Take a look at the file <z/arch/arm/defconfig>. We have several settings set to“yes” by default that we may need to create a driver for. We should also take alook at the “defconfig” file in our “atmel_sam4s_xpld” directory for otheroptions with a “yes” as their setting. Specifically we should look at theoptions that we haven’t seen used in any of the files in the board’s directoryor the SoC’s directory. In that file we see:

Here are the configuration options again with the file we saw them used in.

Of these we have not seen the following in any files we have worked on.

So where are they used? Using ack (a grep like tool) we can search for thestring in the Zephyr OS directories. Let’s first look at CORTEX_M_SYSTICK. Itis used in the file <z/drivers/timer/Makefile>. The Makefile adds the file“cortex_m_systick.o” if this option is a yes. Let’s look at that file. It lookslike it implements a driver for the Cortex-M systick device. That sounds like itworks for Cortex-M3 (SAM3) and Cortex-M4 (SAM4). This driver “provides thestandard kernel ‘system clock driver’ interfaces (cortex_m_systick.c).” Wheredoes the register address get configured for the __scs.systick? It looks like itshould be defined in scs.c under <z/arch/arm/cortex_m>. This file states thatthe linker places __scs at 0xe000e000. Luckily both the SAM3 and SAM4 have thesame register addresses for the systick. So we will leave this for now unlessthere is an error the first time we try to bring the board up.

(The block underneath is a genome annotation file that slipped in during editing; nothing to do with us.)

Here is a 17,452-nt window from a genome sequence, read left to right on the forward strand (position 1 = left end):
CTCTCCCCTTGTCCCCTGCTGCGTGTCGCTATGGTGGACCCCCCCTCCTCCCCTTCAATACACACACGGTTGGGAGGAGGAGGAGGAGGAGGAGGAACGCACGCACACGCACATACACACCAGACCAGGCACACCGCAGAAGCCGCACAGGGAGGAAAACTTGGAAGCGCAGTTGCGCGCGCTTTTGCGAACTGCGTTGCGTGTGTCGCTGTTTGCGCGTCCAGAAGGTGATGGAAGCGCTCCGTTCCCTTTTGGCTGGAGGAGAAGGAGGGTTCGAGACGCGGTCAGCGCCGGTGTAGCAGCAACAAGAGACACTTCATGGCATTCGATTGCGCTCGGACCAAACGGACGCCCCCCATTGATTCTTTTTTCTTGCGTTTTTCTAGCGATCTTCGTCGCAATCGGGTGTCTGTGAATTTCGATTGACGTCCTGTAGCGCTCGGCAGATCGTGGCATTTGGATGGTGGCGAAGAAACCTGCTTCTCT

Next setting we will look at is CONFIG_CONSOLE. The Kconfig item CONSOLE isused and defined in the file <z/drivers/console/Kconfig>. The config optionCONSOLE allows us to select CONSOLE_UART_CONSOLE in the kernel configurationsystem. It doesn’t do anything else. Looking at the other settings in this filewe see the option UART_CONSOLE_ON_DEV_NAME. It is currently set to“UART_0”. We need to change this to “UART_1” because our available UART is thesecond UART with the label UART1 in the data sheet. So lets add this line to our“atmel_sam4s_xpld_defconfig” file with the value “UART_1”.

In a later paragraph we will see that we will be updating the serial driver forour board and SoC to match the value of the CONFIG_UART_CONSOLE_ON_DEV_NAMEvariable.